Despite the massive investment of international donors to support HIV/AIDS programs in Africa, there has been far too little investigation of the politics of the allocation of these resources. Building off more than a decade of research, Kim Yi Dionne fill this gap by demonstrating how the priorities of global health donors are oftentimes misaligned with those who benefit from these programs (citizens) and those who are often engaged implement these programs (communities). She demonstrates how misalignments of priorities have contributed to poor program outcomes and likely poor health outcomes. Notably, her book shines an important light on the little understood role of village headmen in Malawi in the fight against HIV/AIDS. The implications of her work are clear and apply to all global health programs, donors need to invest more to better understand the needs of citizens to make better use of stagnating global health aid.
Associate Professor of Health Sciences at Wilfrid Laurier University
In this sophisticated and insightful book, Kim Yi Dionne illuminates the challenges to global intervention against AIDS in Africa. With multi-method research and rich data, Dionne convincingly shows the disconnect between the priorities of international donors and the intended beneficiaries of aid and she argues that global intervention is undermined when donor priorities are privileged over citizens’ priorities.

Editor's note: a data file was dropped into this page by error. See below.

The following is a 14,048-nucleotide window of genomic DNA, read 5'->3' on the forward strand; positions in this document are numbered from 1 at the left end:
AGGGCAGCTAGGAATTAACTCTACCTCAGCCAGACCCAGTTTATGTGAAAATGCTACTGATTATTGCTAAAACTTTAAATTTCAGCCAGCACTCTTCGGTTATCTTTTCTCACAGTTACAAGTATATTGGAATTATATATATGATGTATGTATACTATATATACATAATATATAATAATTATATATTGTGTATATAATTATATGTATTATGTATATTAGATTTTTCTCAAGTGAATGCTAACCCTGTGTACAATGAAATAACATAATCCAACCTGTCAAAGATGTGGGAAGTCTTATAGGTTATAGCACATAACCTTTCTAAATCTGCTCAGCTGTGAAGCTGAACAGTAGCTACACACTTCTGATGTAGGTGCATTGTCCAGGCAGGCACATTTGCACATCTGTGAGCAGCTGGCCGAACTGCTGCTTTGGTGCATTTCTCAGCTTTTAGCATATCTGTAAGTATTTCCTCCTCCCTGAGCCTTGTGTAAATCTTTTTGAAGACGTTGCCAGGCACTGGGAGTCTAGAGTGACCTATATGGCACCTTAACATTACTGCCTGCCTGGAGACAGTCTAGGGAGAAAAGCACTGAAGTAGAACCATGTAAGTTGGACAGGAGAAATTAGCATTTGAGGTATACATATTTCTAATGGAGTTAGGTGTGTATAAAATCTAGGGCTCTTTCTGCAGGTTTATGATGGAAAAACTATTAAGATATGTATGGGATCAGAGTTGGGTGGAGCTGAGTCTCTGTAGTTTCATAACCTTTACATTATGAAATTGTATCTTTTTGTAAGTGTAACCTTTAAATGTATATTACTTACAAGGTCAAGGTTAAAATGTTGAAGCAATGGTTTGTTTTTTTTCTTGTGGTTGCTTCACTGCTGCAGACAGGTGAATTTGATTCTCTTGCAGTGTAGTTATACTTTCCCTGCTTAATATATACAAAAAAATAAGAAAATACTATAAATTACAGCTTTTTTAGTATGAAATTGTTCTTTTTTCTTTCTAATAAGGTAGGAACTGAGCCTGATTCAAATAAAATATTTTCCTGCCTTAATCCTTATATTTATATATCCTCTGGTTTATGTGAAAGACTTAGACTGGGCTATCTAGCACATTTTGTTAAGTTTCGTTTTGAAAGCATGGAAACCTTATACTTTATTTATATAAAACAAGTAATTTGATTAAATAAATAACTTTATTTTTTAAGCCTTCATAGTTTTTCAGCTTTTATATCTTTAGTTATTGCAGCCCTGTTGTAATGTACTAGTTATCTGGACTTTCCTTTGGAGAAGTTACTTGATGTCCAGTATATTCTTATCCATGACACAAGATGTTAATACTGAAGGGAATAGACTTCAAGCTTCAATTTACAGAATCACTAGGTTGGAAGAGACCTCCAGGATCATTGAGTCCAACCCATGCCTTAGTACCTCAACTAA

Author of Beyond Ethnic Politics in Africa and Assistant Professor of Political Science at Colgate University
Drawing on extensive fieldwork in Malawi, Dionne offers a provocative warning to the international AIDS community about the dangers of pushing policies without sufficient consultation and buy-in from local people who may have other priorities. This book will be of great interest to AIDS experts and development practitioners alike.
Co-Author of AIDS Drugs for All: Social Movements and Market Transformations and Associate Professor of Public Affairs at the LBJ School of Public Affairs, University of Texas at Austin
Dionne uses fascinating cases across a number of sub-Saharan African countries to demonstrate how the mismatch between donor and citizen priorities limits the effectiveness of HIV programming, as does the sheer number of actors involved at multiple levels of governance. One of the book’s key contributions is its attention to AIDS interventions at the subnational level, particularly the role of village headmen, which Dionne situates with rich detail in what she aptly calls the global supply chain of AIDS interventions.
–Rachel Sullivan Robinson
Author of Intimate Interventions in Global Health: Family Planning and HIV Prevention in Sub-Saharan Africa and Associate Professor, School of International Service, American University